One of the problems with enabling local doctors to amend content is who then has responsibility for what it says, including keeping it up-to-date. I believe this to be one of the most underappreciated issues in the NHS and I was pleased that Blackford Middleton not only echoed my belief but also made his employer take it seriously. Blackford is the corporate director of clinical informatics research and development at Partners Healthcare System, and is doing some astounding work to create solutions for how knowledge is managed (what I call soft-wiring knowledge). Part of this includes being clear whose neck is on the line if the content is either wrong or out-of-date. Being able to name someone for this role is vitally important but in my experience, while many doctors want to have their two cents on what should be done, few are willing to risk their necks.
Carl Dvorak seems to have a neat solution for necks on lines. He’s the executive vice president of Epic Systems, an EHR provider. He described how their users are being encouraged to share local protocols so others can consider them in their practice. A condition of sharing the information is that you have no responsibility for it if another local health economy adopts it. I liked the sound of this, although it sounds worryingly close to the NHS’ “do once and share” initiative, which, although led to a number of interesting pathways being shared, had, in my view, insufficient editorial oversight to make the information adoptable. It would be interesting to see how often the information shared in Epic is used and whether adopters offer feedback to the creating organisation.
The assumption that high quality care will reduce the overall cost of care was repeated a few times. There is very little evidence to support this, and, in fact, there is an excellent study by the Health Foundation that shows otherwise. My experience in the English NHS is that local health leaders are scared of introducing high quality care without first understanding the cost implications. I have heard the same for local health leaders in the US. I didn’t feel this was sufficiently appreciated in the room, with few participants sharing experiences of how much money their knowledge initiatives cost and saved local health economies. Blackford was an exception. When asked by Peter Bonis, the chief medical officer of UpToDate, how much money his work would save he said 7.5% of the annual healthcare budget. The answer sounded facetious but he’d truly modelled it – and 7.5% is a cool US$150bn per year, he says.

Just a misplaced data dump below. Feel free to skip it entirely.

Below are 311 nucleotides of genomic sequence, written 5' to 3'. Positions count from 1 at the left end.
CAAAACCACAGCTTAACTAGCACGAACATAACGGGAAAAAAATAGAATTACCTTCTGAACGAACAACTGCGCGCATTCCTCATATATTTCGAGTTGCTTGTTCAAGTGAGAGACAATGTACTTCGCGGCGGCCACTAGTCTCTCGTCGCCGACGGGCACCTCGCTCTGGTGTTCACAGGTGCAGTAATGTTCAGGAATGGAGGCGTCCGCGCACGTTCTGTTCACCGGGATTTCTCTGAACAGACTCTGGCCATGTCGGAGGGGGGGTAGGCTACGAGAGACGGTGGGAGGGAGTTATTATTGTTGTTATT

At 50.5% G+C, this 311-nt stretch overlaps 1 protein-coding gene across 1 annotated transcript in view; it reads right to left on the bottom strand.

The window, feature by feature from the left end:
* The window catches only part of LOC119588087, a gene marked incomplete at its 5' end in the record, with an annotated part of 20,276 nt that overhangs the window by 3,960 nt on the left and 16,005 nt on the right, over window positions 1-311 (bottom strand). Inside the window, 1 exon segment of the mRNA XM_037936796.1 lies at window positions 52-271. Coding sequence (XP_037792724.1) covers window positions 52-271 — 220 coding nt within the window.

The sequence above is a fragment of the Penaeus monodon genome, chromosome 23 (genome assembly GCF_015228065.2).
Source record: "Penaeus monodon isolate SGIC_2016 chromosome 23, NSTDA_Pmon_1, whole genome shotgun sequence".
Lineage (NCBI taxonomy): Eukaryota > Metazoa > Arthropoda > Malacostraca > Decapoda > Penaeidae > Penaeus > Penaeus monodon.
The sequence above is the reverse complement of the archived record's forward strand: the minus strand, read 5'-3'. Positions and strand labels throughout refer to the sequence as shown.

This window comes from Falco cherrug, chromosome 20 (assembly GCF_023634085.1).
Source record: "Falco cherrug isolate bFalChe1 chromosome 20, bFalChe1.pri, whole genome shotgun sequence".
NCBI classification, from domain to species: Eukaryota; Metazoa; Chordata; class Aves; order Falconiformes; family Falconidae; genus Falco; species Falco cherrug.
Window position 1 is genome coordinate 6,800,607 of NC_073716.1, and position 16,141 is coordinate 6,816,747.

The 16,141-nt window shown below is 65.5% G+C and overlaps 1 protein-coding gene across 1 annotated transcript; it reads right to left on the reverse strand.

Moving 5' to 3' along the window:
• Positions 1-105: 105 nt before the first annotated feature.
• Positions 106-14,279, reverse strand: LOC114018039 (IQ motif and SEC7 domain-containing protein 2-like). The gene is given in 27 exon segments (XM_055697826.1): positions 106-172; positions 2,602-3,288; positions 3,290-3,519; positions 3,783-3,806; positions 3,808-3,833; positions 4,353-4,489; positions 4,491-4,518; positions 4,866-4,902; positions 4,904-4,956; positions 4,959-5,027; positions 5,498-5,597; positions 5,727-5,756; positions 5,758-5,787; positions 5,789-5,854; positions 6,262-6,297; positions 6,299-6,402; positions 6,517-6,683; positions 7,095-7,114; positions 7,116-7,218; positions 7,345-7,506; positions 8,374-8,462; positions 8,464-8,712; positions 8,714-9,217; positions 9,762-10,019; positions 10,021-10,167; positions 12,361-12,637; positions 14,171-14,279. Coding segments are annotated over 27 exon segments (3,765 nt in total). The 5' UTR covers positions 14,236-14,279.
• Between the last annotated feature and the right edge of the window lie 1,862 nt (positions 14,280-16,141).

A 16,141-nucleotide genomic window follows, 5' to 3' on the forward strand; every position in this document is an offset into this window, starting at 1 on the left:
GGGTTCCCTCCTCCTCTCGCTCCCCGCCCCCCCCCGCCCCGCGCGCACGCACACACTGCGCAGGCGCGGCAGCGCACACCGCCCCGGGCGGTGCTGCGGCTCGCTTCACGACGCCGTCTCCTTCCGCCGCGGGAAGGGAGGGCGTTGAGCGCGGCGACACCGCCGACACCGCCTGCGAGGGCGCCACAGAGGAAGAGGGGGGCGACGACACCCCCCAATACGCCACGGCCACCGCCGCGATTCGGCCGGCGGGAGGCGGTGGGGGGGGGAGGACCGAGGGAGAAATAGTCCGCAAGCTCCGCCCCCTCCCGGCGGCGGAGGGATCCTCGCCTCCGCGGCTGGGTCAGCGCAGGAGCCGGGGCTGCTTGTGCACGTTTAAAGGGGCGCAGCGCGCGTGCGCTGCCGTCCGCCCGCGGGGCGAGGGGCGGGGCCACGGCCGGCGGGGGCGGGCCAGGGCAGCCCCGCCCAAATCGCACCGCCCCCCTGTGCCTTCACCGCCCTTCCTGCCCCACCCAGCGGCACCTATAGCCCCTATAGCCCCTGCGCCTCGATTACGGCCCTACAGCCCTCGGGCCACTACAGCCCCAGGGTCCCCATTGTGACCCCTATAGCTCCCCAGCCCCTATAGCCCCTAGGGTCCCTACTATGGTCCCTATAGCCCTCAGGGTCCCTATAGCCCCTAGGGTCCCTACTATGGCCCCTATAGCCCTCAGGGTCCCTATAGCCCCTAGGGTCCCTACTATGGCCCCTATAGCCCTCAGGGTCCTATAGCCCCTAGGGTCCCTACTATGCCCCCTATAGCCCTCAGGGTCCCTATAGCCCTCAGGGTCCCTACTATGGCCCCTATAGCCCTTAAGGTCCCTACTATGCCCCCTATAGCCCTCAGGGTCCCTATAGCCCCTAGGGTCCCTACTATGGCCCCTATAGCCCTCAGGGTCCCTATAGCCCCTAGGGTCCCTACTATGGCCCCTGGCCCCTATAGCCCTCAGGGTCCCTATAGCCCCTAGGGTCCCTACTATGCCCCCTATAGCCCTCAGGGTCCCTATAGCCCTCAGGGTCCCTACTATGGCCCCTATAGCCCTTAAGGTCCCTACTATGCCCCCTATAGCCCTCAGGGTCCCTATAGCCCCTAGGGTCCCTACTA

Big data made an occasional guest appearance but Stephen Spielberg directed (sic) the discussion back into reality by sharing his experience from the Food and Drug Administration of the variations in how allegedly standard clinical terms are used between EHRs and localities. The variations makes it exceedingly problematic to draw concrete conclusions. It was the old garbage-in-garbage-out rebuff offered by many people that understand the true workings of databases and observational data, and was a welcomed shield from the kind of hyperbole that big data seems capable of stirring up.
On the periphery of the discussion was the idea of value—getting the best care for a specified population. I was quite surprised by that, given that the US is seen as the land of get-whatever-you-want-as-long-as-you-can-pay-for-it, but it seems that these healthcare leaders, at least, were willing to stare the elephant straight in the face (the elephant being healthcare expenditure reaching almost 18% of GDP). I couldn’t help feeling that this could have been more central to the day’s discussion, but perhaps it will in the follow up work.
It was a stimulating day and I was honoured to be the only non-US person present. The one thought I was left with was why this kind of meeting—with its clear sense of purpose, ability to draw in leading figures from around the country, and desire to pull together key next steps – is not happening in England. Somehow the idea of value- and science-driven healthcare has been abdicated to NICE while the small, insular and strangely impenetrable health policy community just doesn’t seem to have the kind of real-world experience that the IOM were able to get round a table. Of course, action speaks louder the words so it’ll be interesting to see what output and actions are derived from the day’s discussion but I was left encouraged and hopeful.
Competing interests: The IOM paid for my flight to attend the meeting.
Pritpal S Tamber is the director of Optimising Clinical Knowledge Ltd, a consultancy that helps organisations improve how they use established clinical knowledge. He was previously the medical director of Map of Medicine Ltd, a company that creates clinical pathways to help health communities design services. He was the editorial director for medicine for BioMed Central Ltd and he was also the managing director of Medicine Reports Ltd. He has twice been an editor at the BMJ, the first time as the student editor of the Student BMJ.